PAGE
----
Rena's toxic legacy | The Jackal

10 Oct 2012

Rena's toxic legacy

Today, the NZ Herald reported:

Just over a year after the Rena struck the Astrolabe Reef in the Bay of Plenty, containers of hazardous substances still lie beneath the water.

The Minister of Transport, Gerry Brownlee, has confirmed the contents of three containers of cryolite, a byproduct of the aluminium smelting process, have been lost at sea.

The location of a further 17 containers with cryolite is not known.

Mr Brownlee said it was not possible to state with certainty how many of these containers remained within the wreck in cargo holds.

Why haven't they sent a diver down to see what containers remain in the Rena's cargo hold and then check the shipping manifest to see what is in these containers? Clearly they should have done this already and Brownlee's excuse doesn't wash.

A risk assessment provided to the Government stated cryolite posed "both an immediate and long-term pollution hazard to marine organisms and plants". But scientists had advised Maritime New Zealand that a number of factors suggested the risk could be reduced.

Cryolite was only slightly soluble in water and the rate of release was expected to be diminished because of packaging. It broke down to naturally occurring elements - mainly aluminium and fluoride - which became less harmful in seawater because of reactions with other naturally abundant elements.

The scientific evidence that the synthetic cryolite that was onboard the Rena will become less toxic in seawater is based on pure speculation. It's all dependent on how fast it dissipates in the water, and they haven't bothered to find this out.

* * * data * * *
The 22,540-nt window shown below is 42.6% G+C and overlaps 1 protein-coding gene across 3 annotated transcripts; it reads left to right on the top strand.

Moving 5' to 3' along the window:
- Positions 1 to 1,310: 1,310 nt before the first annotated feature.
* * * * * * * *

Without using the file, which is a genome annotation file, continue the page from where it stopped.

Cryolite is sometimes used as an insecticide, and works by poisoning the stomach of any insects that eat foliage. It has been found to be highly toxic to aquatic organisms and especially shellfish.

Currently produced in Japan from sodium aluminate, ammonium fluoride and sodium hydroxide, which are known to be toxic to aquatic life and carcinogenic/neurotoxic in humans, Cryolite is not meant to be used in conjunction with other chemicals such as lime because it causes phototoxicity.

Clearly Cryolite is not as benign as they would want us to believe.

Maritime New Zealand began an investigation when it found cryolite had been loaded onto the Rena in Bluff without being classified as a dangerous substance.

The agency decided not to prosecute the manufacturer after it alerted authorities to the error and co-operated to address the gap in its processes.

The agency decided not to prosecute because it evidently doesn't give a damn about marine safety. Neither does the National government, who is not interested in compulsory shipping lanes that might ensure another Rena disaster doesn't occur again.

The contents of containers carrying ferrosilicon and one of potassium nitrate are also thought to have been lost at sea.

Another container of 5400kg of trichloroisocyanuric acid was on the seabed next to the wreck in March, but has not been recovered.

How fucked is that? They're just leaving all these dangerous chemicals in the ocean to slowly leach out and pollute the entire East coast, presumably because it would cost a lot of money to recover the hazardous shipping containers and dispose of their dangerous contents.

Meanwhile the "scientific" studies that have been conducted so far have only looked at the effects of hydrocarbons from the heavy fuel oil and none of the other substances the Rena was carrying that are known to be dangerous. Anybody would think they're trying to bloody well wreck the environment on purpose.

Maritime New Zealand is still refusing to release the Rena's full inventory (citing commercially sensitive information), which would let us know exactly what was onboard. You've got to wonder if the bad news about the Rena disaster is only going to get worse.